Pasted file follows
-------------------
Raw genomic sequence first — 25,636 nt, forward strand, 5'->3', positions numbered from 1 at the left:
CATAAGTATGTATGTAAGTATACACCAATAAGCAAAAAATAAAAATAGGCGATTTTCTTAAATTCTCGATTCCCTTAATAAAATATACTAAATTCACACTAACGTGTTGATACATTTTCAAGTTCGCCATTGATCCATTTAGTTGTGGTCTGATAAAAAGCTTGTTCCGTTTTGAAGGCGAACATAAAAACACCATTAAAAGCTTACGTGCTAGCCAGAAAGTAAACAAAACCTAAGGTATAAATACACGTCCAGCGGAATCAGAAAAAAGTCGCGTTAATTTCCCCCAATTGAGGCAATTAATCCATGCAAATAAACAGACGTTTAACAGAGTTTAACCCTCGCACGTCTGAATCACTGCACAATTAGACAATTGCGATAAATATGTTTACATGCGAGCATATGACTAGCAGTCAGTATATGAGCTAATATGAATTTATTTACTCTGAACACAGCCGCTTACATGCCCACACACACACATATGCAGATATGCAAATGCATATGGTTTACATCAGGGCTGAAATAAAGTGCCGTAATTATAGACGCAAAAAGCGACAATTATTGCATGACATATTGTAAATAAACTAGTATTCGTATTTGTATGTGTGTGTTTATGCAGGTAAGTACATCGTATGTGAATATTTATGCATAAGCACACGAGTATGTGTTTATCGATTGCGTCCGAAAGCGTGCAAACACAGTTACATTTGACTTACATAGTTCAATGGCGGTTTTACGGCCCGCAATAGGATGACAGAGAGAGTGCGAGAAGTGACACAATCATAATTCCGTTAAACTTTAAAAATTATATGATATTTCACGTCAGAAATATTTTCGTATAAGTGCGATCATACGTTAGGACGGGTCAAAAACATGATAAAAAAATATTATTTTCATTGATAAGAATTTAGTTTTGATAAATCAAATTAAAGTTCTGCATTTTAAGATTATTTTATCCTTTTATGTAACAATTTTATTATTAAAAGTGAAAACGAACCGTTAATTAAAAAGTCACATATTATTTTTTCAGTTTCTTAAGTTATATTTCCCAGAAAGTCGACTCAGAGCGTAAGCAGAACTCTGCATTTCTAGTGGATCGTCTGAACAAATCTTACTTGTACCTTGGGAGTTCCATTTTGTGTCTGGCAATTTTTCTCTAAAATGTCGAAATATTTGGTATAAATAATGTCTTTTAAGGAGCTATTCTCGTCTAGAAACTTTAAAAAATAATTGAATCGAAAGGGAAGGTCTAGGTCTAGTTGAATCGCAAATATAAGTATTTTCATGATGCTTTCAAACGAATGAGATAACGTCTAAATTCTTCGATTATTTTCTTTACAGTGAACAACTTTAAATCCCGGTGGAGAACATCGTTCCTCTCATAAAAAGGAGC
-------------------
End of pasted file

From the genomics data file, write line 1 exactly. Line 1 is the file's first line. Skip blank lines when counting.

Raw genomic sequence first — 25,636 nt, forward strand, 5'->3', positions numbered from 1 at the left: